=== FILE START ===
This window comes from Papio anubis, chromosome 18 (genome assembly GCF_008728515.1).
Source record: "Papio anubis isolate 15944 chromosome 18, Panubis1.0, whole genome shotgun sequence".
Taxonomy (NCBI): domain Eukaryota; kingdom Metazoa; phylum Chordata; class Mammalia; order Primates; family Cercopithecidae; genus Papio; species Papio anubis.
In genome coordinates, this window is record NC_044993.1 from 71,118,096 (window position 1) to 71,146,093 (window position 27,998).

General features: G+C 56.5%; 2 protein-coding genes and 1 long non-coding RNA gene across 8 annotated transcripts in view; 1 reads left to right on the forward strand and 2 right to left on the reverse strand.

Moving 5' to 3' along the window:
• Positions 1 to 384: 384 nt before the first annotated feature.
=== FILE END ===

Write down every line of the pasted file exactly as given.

This window comes from Papio anubis, chromosome 18 (genome assembly GCF_008728515.1).
Source record: "Papio anubis isolate 15944 chromosome 18, Panubis1.0, whole genome shotgun sequence".
Taxonomy (NCBI): domain Eukaryota; kingdom Metazoa; phylum Chordata; class Mammalia; order Primates; family Cercopithecidae; genus Papio; species Papio anubis.
In genome coordinates, this window is record NC_044993.1 from 71,118,096 (window position 1) to 71,146,093 (window position 27,998).

General features: G+C 56.5%; 2 protein-coding genes and 1 long non-coding RNA gene across 8 annotated transcripts in view; 1 reads left to right on the forward strand and 2 right to left on the reverse strand.

Moving 5' to 3' along the window:
• Positions 1 to 384: 384 nt before the first annotated feature.